U.S. Senators Chris Murphy (D-Conn.), Richard Blumenthal (D-Conn.), and Elizabeth Warren (D-Mass.) introduced legislation to modernize outdated regulations governing commercial fishing along the Atlantic Coast. Even with fish locations changing drastically in response to warming ocean temperatures, the restrictions on species and the number of fish caught in Atlantic waters have not been updated in decades. 

According to the release, commercial fishermen have been forced to travel further distances to access fish populations and are often forced to throw landings back, which results in higher mortality rates. The Supporting Healthy Interstate Fisheries in Transition Act (SHIFT) will require the Department of Commerce to consider changing geographic ranges of fish populations as it oversees federal fishery management plans and quota allocations for Atlantic states.

Senator Murphy of Connecticut has focused on job creation within his state, and in May 2023, he was a proponent of increasing federal and state spending on the cleanup of Long Island Sound to help restore commercial and recreational fishing in the state. Murphy also helped increase federal funding for aquaculture to $19 million in 2023.

“As ocean temperatures keep getting warmer, fish up and down the coast are migrating north. This makes business a lot harder for Connecticut fishermen. We should be doing everything possible to help fishermen adapt to our changing climate, and this legislation would update totally outdated policies that hurt our state,” said Murphy.

Early in Senator Blumenthal’s career, he focused on environmental pollution. In 2021, Blumenthal, along with other members of the Senate, introduced the Forage Fish Conservation Act to protect forage fish. Fish such as herring, anchovies, menhaden, and other oily bait fish are considered forage fish and are essential food sources for larger fish and aquatic life. This act amended the Magnuson-Stevens Fishery Conservation Act to require the Secretary of Commerce to develop a definition of forage fish and improve the conservation and management of these fish species.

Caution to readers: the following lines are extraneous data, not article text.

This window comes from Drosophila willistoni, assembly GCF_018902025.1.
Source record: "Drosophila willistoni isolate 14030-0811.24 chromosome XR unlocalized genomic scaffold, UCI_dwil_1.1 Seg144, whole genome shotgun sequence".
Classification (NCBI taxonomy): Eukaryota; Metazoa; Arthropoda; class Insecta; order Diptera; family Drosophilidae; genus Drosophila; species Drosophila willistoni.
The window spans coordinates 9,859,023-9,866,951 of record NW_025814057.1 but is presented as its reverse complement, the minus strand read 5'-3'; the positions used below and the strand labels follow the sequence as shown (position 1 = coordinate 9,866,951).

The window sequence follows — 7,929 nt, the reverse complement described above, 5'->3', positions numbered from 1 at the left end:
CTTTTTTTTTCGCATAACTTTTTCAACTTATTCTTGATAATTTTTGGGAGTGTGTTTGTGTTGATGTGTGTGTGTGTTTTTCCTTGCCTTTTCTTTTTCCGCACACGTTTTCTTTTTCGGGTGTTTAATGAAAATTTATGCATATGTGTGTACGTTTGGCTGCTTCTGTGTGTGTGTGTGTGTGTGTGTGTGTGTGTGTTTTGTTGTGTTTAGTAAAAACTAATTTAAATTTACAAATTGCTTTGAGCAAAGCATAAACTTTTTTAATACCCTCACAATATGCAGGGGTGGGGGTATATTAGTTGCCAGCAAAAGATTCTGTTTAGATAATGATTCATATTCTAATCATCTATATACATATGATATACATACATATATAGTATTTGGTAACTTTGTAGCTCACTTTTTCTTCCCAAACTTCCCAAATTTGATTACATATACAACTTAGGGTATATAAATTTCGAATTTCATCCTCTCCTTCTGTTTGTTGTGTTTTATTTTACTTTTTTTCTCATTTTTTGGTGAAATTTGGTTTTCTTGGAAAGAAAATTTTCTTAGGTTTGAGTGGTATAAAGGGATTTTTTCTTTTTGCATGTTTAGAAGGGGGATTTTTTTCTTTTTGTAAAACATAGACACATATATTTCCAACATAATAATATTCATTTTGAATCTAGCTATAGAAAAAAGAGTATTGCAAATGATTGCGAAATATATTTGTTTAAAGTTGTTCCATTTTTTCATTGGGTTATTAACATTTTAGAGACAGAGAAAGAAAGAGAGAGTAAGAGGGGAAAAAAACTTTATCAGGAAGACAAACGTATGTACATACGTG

“This legislation (SHIFT Act) will help raise the tide for fishing in Connecticut and beyond, boosting the blue economy,” said Blumenthal. “Climate change has drastically altered our oceans, forcing some fishermen to travel hundreds of miles to reach their quotes or to toss valuable fish overboard. The SHIFT Act will ensure that evolving climate conditions are prioritized in fishery management, helping local fishermen, the economy, and fish populations.”

The SHIFT Act will require the Secretary of Commerce to encourage the Atlantic States Marine Fisheries Commission to account for the impact of climate change on the current distribution of fish populations when deciding fishing quote allocations. It will also amend the existing Magnuson-Stevens Fishery Conservation and Management Act to improve other areas of fishery operations, including sustainability. Lastly, the legislation will call for a regular review of fisheries, ensuring their resilience for years.

Many organizations endorsed the Shift Act, including Oceana, Pew Charitable Trusts, Cape Cod Commercial Fishermen’s Alliance, Ocean Conservancy, Environmental Defense Fund, Natural Resources Defense Council, National Audubon Society, and American Saltwater Guides Association.

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Carli is a Content Specialist for National Fisherman. She comes from a fourth-generation fishing family off the coast of Maine. Her background consists of growing her own business within the marine community. She resides on one of the islands off the coast of Maine while also supporting the lobster community she grew up in.

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